NASA's Lunar Trailblazer satellite is ready to hunt for water on the moon

a cube-shaped satellite in orbit above the moon
A rendering of Lunar Trailblazer in orbit above the moon. (Image credit: Lockheed Martin)

NASA's Lunar Trailblazer mission is almost ready for liftoff.

The Lockheed Martin-built Lunar Trailblazer satellite is fairly small as satellites go, measuring just 11.5 feet (3.5 meters) wide and weighing around 440 pounds (220 kilograms). When it launches no earlier than 2024 on a yet-to-be-determined rideshare mission along with the Intuitive Machines IM-2 mission, it will hunt for water on the moon's surface and attempt to map its abundance and distribution. 

The satellite recently received the second of its two instruments, the Lunar Thermal Mapper (LTM) sensor built by the University of Oxford in England. LTM is designed to use infrared light to map the surface temperature of the moon as well as mapping variations in the minerals that make up the lunar surface, according to a Jet Propulsion Laboratory (JPL) statement. Doing so will enable the satellite to identify lunar locations where water might be found. 

Related: The moon: Everything you need to know about Earth's companion

"Designing, building, testing and now delivering LTM for its trip to the moon is a fantastic example of the innovative and dedicated teams at Oxford and across the U.K., especially given the challenges of the recent pandemic," University of Oxford physicist Neil Bowles said in the statement. "The data from the mission will help us to understand how water is transported across the surface and potentially captured in cold traps near the lunar poles, allowing follow-up from future human robotic exploration."

Lunar Trailblazer's High-resolution Volatiles and Minerals Moon Mapper (HVM3) science instrument is located atop the spacecraft. The Lunar Thermal Mapper (LTM) is the black rectangle attached to the upper right of the spacecraft's body. Together, the instruments will map the form, abundance and locations of water in on the lunar surface while also revealing the thermal properties and surface composition of those regions. (Image credit: Lockheed Martin Space)

The other instrument aboard Lunar Trailblazer — the High-resolution Volatiles and Minerals Moon Mapper (HVM3), built by NASA's Jet Propulsion Laboratory in Southern California — was installed on the satellite in 2021. It is designed to measure the wavelengths of sunlight reflected off of the moon in order to detect the chemical fingerprint of possible water on the lunar surface.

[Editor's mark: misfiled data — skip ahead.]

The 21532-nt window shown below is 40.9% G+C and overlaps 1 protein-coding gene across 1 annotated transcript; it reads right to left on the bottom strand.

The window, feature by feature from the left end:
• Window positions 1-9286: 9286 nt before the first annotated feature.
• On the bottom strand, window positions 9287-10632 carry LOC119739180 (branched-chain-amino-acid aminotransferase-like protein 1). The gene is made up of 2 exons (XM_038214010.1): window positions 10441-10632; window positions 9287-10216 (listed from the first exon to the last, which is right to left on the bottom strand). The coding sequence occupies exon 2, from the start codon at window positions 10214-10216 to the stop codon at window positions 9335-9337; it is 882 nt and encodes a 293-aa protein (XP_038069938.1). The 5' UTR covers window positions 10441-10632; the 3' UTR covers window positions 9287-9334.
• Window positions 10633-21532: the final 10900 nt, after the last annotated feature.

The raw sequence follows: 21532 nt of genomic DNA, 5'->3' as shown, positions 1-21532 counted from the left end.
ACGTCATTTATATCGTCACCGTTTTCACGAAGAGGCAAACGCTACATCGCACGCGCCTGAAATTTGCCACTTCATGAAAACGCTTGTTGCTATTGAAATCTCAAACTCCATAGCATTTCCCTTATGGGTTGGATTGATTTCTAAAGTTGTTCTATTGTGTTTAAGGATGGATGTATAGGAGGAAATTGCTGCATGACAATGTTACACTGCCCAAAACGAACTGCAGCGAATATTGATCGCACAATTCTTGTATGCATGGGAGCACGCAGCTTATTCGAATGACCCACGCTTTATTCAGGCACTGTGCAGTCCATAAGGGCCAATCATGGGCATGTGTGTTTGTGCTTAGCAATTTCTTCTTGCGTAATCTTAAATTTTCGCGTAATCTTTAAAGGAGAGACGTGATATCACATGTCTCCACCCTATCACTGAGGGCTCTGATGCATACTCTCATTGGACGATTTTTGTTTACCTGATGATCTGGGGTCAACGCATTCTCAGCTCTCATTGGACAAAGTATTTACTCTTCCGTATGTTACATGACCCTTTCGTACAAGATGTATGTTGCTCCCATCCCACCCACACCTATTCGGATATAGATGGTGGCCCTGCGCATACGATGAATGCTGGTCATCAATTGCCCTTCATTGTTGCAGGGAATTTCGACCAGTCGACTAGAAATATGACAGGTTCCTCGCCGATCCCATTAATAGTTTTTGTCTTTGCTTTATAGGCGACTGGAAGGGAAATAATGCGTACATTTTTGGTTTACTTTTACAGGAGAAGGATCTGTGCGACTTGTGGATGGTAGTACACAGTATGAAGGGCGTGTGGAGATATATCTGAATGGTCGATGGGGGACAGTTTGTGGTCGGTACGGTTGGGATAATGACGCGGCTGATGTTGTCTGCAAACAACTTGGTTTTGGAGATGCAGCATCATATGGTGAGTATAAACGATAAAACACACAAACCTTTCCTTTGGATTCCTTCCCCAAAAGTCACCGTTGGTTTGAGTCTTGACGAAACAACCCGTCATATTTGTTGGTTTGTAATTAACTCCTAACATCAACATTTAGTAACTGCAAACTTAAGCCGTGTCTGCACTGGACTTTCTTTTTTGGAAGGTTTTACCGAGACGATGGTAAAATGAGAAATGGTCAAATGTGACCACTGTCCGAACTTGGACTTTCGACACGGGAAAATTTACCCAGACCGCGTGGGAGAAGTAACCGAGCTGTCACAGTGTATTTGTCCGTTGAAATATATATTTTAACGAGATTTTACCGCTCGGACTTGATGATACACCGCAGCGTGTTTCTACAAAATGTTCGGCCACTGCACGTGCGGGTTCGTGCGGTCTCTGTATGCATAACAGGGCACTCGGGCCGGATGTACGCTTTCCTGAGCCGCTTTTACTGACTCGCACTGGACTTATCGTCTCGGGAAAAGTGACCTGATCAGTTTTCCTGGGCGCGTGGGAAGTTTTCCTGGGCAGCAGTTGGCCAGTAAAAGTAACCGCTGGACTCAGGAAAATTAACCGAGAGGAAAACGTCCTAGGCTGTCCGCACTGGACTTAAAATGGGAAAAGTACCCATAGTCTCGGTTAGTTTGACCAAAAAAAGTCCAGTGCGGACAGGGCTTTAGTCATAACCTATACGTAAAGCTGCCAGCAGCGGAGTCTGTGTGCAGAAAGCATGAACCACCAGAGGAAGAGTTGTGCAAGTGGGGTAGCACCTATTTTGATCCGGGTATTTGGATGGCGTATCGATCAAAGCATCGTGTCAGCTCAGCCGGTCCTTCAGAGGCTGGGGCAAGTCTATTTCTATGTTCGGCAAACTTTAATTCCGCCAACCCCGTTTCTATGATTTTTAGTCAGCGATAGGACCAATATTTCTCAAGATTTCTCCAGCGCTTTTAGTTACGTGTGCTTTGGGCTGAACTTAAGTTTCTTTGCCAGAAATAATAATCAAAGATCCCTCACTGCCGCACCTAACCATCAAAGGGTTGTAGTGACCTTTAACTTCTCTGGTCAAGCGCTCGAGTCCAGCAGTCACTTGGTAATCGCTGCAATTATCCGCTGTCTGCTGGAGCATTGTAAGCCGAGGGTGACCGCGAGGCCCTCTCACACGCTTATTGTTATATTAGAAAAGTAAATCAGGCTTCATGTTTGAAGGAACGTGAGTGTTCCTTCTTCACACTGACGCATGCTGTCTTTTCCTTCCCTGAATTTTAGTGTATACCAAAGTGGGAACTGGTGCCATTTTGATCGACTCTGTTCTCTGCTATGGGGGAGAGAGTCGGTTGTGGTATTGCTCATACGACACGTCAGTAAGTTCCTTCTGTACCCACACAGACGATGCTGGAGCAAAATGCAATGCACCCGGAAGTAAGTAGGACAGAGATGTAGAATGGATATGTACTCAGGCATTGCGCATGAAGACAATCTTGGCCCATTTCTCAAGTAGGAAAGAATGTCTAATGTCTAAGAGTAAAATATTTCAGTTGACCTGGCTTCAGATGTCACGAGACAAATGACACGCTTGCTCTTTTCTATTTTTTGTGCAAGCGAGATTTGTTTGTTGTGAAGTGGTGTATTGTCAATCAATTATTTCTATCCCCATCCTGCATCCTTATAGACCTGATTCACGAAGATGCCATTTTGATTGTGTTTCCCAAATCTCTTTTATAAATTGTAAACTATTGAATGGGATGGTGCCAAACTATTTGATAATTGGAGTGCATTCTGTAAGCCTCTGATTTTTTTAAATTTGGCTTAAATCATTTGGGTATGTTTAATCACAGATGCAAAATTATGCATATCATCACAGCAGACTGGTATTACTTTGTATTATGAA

"The Lunar Trailblazer mission will bring us fascinating insight into the nature of water on the moon, which will improve our understanding of our natural satellite and how we could harness its resources to support exploration in the future," said Libby Jackson, Head of Space Exploration at the UK Space Agency.

Lunar Trailblazer joins a growing list of probes and landers heading toward the moon in order to search for water ice that might be used by future crewed missions to Earth's natural satellite. NASA launched the LunaH-Map cubesat along with the Artemis 1 mission in November 2022, which was designed to detect water ice on the lunar surface. 

And NASA's ShadowCam aboard the Korea Pathfinder Lunar Orbiter (KPLO) has been mapping potential landing sites near the moon's south pole, where the crewed Artemis 3 mission is expected to land in 2025, if all goes according to plan. The lunar south pole is believed to be rich in water ice that could potentially be used by future moon astronauts.

And it's not just the United States looking for water ice on the moon. Russia's Luna-25 mission and India's Chandrayaan-3 are both expected to land on the moon this month to prospect for lunar water. 

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Brett Tingley
Managing Editor,

Brett is curious about emerging aerospace technologies, alternative launch concepts, military space developments and uncrewed aircraft systems. Brett's work has appeared on Scientific American, The War Zone, Popular Science, the History Channel, Science Discovery and more. Brett has English degrees from Clemson University and the University of North Carolina at Charlotte. In his free time, Brett enjoys skywatching throughout the dark skies of the Appalachian mountains.